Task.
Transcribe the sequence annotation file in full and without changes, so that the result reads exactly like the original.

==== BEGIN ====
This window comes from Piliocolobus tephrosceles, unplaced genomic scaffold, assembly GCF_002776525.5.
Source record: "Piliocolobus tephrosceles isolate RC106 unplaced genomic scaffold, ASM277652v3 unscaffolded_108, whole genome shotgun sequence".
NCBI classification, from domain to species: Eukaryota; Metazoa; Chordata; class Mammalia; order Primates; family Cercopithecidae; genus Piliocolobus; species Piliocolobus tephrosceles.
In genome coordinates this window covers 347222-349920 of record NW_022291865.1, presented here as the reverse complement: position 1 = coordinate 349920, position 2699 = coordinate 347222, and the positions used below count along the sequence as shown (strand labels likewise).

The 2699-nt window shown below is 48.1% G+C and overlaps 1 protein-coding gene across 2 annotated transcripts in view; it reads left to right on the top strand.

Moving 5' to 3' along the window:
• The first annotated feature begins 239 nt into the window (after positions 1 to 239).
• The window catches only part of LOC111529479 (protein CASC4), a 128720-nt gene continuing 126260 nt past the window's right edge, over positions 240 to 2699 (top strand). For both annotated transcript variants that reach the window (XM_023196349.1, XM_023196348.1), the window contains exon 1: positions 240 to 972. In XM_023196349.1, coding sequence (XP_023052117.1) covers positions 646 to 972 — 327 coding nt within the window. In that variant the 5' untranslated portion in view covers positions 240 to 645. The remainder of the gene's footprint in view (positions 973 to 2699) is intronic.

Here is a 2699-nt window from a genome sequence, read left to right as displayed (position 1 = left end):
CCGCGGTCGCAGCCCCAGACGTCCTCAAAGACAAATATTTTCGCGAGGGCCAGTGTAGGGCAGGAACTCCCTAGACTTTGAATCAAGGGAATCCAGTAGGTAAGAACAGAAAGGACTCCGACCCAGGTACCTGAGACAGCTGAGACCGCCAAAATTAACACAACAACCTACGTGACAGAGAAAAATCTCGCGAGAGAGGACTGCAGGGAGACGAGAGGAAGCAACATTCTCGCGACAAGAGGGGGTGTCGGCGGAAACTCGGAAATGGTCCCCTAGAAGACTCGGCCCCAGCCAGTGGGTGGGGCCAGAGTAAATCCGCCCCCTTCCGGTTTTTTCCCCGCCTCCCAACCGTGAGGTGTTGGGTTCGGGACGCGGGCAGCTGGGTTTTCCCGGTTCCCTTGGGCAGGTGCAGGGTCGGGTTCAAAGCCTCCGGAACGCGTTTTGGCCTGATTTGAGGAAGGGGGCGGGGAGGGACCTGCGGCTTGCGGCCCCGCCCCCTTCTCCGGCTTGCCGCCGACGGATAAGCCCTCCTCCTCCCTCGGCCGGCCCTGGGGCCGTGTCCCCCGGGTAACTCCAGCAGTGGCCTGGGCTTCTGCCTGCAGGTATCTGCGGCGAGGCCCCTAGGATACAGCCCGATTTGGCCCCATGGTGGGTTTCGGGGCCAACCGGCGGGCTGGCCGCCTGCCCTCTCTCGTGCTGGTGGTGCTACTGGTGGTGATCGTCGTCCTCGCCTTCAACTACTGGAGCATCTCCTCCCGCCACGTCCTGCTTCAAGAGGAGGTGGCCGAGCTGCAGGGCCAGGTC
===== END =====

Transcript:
This window comes from Piliocolobus tephrosceles, unplaced genomic scaffold, assembly GCF_002776525.5.
Source record: "Piliocolobus tephrosceles isolate RC106 unplaced genomic scaffold, ASM277652v3 unscaffolded_108, whole genome shotgun sequence".
NCBI classification, from domain to species: Eukaryota; Metazoa; Chordata; class Mammalia; order Primates; family Cercopithecidae; genus Piliocolobus; species Piliocolobus tephrosceles.
In genome coordinates this window covers 347222-349920 of record NW_022291865.1, presented here as the reverse complement: position 1 = coordinate 349920, position 2699 = coordinate 347222, and the positions used below count along the sequence as shown (strand labels likewise).

The 2699-nt window shown below is 48.1% G+C and overlaps 1 protein-coding gene across 2 annotated transcripts in view; it reads left to right on the top strand.

Moving 5' to 3' along the window:
• The first annotated feature begins 239 nt into the window (after positions 1 to 239).
• The window catches only part of LOC111529479 (protein CASC4), a 128720-nt gene continuing 126260 nt past the window's right edge, over positions 240 to 2699 (top strand). For both annotated transcript variants that reach the window (XM_023196349.1, XM_023196348.1), the window contains exon 1: positions 240 to 972. In XM_023196349.1, coding sequence (XP_023052117.1) covers positions 646 to 972 — 327 coding nt within the window. In that variant the 5' untranslated portion in view covers positions 240 to 645. The remainder of the gene's footprint in view (positions 973 to 2699) is intronic.

Here is a 2699-nt window from a genome sequence, read left to right as displayed (position 1 = left end):
CCGCGGTCGCAGCCCCAGACGTCCTCAAAGACAAATATTTTCGCGAGGGCCAGTGTAGGGCAGGAACTCCCTAGACTTTGAATCAAGGGAATCCAGTAGGTAAGAACAGAAAGGACTCCGACCCAGGTACCTGAGACAGCTGAGACCGCCAAAATTAACACAACAACCTACGTGACAGAGAAAAATCTCGCGAGAGAGGACTGCAGGGAGACGAGAGGAAGCAACATTCTCGCGACAAGAGGGGGTGTCGGCGGAAACTCGGAAATGGTCCCCTAGAAGACTCGGCCCCAGCCAGTGGGTGGGGCCAGAGTAAATCCGCCCCCTTCCGGTTTTTTCCCCGCCTCCCAACCGTGAGGTGTTGGGTTCGGGACGCGGGCAGCTGGGTTTTCCCGGTTCCCTTGGGCAGGTGCAGGGTCGGGTTCAAAGCCTCCGGAACGCGTTTTGGCCTGATTTGAGGAAGGGGGCGGGGAGGGACCTGCGGCTTGCGGCCCCGCCCCCTTCTCCGGCTTGCCGCCGACGGATAAGCCCTCCTCCTCCCTCGGCCGGCCCTGGGGCCGTGTCCCCCGGGTAACTCCAGCAGTGGCCTGGGCTTCTGCCTGCAGGTATCTGCGGCGAGGCCCCTAGGATACAGCCCGATTTGGCCCCATGGTGGGTTTCGGGGCCAACCGGCGGGCTGGCCGCCTGCCCTCTCTCGTGCTGGTGGTGCTACTGGTGGTGATCGTCGTCCTCGCCTTCAACTACTGGAGCATCTCCTCCCGCCACGTCCTGCTTCAAGAGGAGGTGGCCGAGCTGCAGGGCCAGGTC